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Con men disguised as contractors have long targeted aging Americans for their home improvement scams, but new trends in home remodeling put elderly U.S. citizens at even more risk than ever before. U.S. homeowners are expected to spend more than $151 billion on remodeling projects this year, and scammers are eager to siphon off some of that money. Homeowners put off remodeling and renovation projects during the recession; however, home remodeling spending is now steadily growing. Plus, spending per project on top home renovations has finally started to increase as well. About 60% of homeowners said they planned to spend more on remodeling in 2015 than in previous years. In addition, as the baby boomer generation ages, “universal design” has become the new in-demand trend in home improvement spending. Universal design is the term for designing or remodeling homes for accessibility, such as open floor plans, wider doorways, roll-in showers, and greater wheelchair access. At the once-in-a-decade White House Conference on Aging held July 13, universal design was touted as a major priority for older Americans. In fact, it was one of the most publicized elements of the entire conference, with universal design expert Barbara Beskind, 91, asking Americans to design homes “with” baby boomers, not “for” baby boomers. That means older Americans are spending more than ever on custom homes and remodeling projects, making them more vulnerable to scammers than ever before. Home improvement scams are so widespread that television channel Spike even hosts a reality show called “Catch a Contractor,” starring comedian Adam Carolla. On the show, Carolla’s team tracks down contractors who have stolen money, performed shoddy work, or left projects uncompleted. Then, they ambush the perpetrators, exposing their alleged crimes and threatening them with legal action. In one of the show’s recent episodes, the production crew tracked down a pair of so-called contractors who stole more than $75,000 from a family in California. The name of the contractor’s phony company? Universal Design...

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Con Artists Pulling Home Improvement Fraud Arrested After Allegedly Taking $50,000 From Elderly Woman

Jul 15, 15 Con Artists Pulling Home Improvement Fraud Arrested After Allegedly Taking $50,000 From Elderly Woman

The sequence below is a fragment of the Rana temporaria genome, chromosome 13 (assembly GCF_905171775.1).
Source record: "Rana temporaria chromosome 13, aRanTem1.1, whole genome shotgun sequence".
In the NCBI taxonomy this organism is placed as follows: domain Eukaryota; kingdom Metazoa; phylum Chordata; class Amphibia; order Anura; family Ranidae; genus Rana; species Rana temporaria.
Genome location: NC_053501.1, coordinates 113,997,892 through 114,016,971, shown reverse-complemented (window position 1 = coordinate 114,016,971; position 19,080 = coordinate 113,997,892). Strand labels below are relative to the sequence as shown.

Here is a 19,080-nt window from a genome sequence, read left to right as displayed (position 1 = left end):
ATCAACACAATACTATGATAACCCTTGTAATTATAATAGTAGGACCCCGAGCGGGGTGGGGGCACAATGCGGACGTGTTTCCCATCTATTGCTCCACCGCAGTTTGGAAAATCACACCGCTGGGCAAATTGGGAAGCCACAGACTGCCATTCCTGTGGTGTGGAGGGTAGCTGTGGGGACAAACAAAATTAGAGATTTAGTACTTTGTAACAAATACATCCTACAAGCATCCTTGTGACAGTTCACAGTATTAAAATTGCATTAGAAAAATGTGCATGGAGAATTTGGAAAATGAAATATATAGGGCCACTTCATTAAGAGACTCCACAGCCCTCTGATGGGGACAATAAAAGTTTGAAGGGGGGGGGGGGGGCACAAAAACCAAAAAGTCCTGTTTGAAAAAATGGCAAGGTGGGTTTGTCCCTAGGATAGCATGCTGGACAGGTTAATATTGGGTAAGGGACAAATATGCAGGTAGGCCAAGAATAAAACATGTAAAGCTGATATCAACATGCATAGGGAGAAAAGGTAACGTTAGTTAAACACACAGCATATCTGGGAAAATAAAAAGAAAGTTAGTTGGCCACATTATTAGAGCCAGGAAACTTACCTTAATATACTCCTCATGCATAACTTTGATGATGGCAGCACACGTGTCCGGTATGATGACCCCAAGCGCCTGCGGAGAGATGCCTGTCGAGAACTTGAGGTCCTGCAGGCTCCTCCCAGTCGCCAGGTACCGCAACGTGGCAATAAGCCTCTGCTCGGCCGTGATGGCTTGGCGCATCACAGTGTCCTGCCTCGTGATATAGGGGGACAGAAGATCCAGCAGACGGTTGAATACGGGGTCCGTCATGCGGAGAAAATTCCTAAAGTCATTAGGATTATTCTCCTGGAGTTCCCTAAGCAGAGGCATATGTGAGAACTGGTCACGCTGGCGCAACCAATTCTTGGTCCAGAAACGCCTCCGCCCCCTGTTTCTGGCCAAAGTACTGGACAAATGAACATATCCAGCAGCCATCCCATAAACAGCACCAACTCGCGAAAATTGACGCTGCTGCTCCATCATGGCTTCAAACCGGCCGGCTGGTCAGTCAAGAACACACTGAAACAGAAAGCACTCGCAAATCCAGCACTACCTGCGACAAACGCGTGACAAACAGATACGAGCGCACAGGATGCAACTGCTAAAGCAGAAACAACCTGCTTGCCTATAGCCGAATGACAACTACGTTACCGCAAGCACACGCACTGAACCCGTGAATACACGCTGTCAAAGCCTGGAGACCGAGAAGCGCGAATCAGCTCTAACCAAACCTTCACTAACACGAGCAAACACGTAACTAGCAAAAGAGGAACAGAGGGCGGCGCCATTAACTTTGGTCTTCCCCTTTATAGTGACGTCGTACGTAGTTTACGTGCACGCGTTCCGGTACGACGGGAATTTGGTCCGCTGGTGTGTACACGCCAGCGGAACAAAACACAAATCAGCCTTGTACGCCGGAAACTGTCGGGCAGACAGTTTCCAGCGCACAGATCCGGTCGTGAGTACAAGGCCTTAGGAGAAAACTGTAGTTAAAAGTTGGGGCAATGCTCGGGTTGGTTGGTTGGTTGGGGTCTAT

Posted by in Featured, Home Living

Homeowners love working on their houses, but they have to be careful. According to a Houzz survey from 2013, 84% of respondents planned to decorate or redecorate, 40% planned to remodel or build an addition, and 10% of participants were in the process of building a custom home. However, not all contractors are as trustworthy as they should be, as homeowners in Connecticut recently discovered. Police arrested two brothers who are accused of home improvement fraud, and of stealing from a woman who’d hired them to do work on her house. Wesley and David Zaino approached an elderly woman living alone about doing some work on her house, according to police. She paid them almost $50,000 between June 2014 and March 2015 to replace her roof, paint, put up curtains, refinish the floors, fix sidewalks, install electrical wiring, and make other upgrades. They did little of the work promised, and what they did do was of such poor quality that it couldn’t even pass an inspection. For example, they stripped half of the shingles from her roof, and covered it “haphazardly” with a tarp, which consequently caused water damage. An investigation also revealed that the two brothers weren’t licensed contractors, and didn’t have the proper permits required to work on the woman’s home. While working on the house, the Zaino brothers allegedly stole her jewelry, and sold it at area pawn shops. Wesley Zaino allegedly took $5,700 worth of jewelry, and David Zaino took about $1,000 worth, which police were able to recover a portion of. The brothers couldn’t account for where the money the woman paid them went. Authorities are continuing to investigate, as police believe the Zaino brothers may have others victims. Before having any contractor work done to a house, police warn homeowners to verify the contractors’ credentials first, and to head to the website of the state’s Department of Consumer Protection to verify the contractor’s licensing in order to avoid being...

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Canadians Have Begun Living in Homes Made Out of Old Shipping Containers

May 18, 15 Canadians Have Begun Living in Homes Made Out of Old Shipping Containers

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Only about 33% of consumers are willing to purchase a car online, despite the incredible growth of online shopping marketplaces and “shopping mall” smartphone apps in the past few years. But maybe more consumers would be willing to purchase homes made out of the shipping containers that were once intended for all those car sales? One Vancouver company decided it was worth a shot, and now Canadians are starting to see shipping container housing developments spring up across the city, thanks to Atira Property Management Inc. The housing program started as a pilot project, according to the Huffington Post, in the Downtown Eastside of Vancouver, where many families struggle to find reasonably-priced living spaces in safe communities. Huffington Post describes the situation as an “overheated real estate market,” and it’s been a problem in Vancouver — and many other major cities throughout the country — causing residential real estate prices to skyrocket. As CNBC recently noted, housing prices in Canada have increased by 60% since 2000, and the average Canadian home is overvalued by about 20%. For middle-class families, finding affordable housing isn’t easy, and this is where the shipping container idea plays a role. It’s most likely that the shipping container house trend began for this reason, and not because consumers simply liked the idea of living in old shipping containers. But regardless of how the housing design picked up speed, it might just be one of the best solutions to the housing problem in packed Canadian cities. Currently, Atira Property Management is planning on expanding the initial project in Vancouver to communities in British Columbia, Alberta, and Nunavut. Most of the targeted communities are aboriginal, where building new homes out of durable materials isn’t always possible, simply because transporting the material is too difficult and too expensive. The shipping containers, on the other hand, are fairly easy to transport (no surprise there) and are a great way for Canadian cities to recycle old containers. And according to residents of these new trending...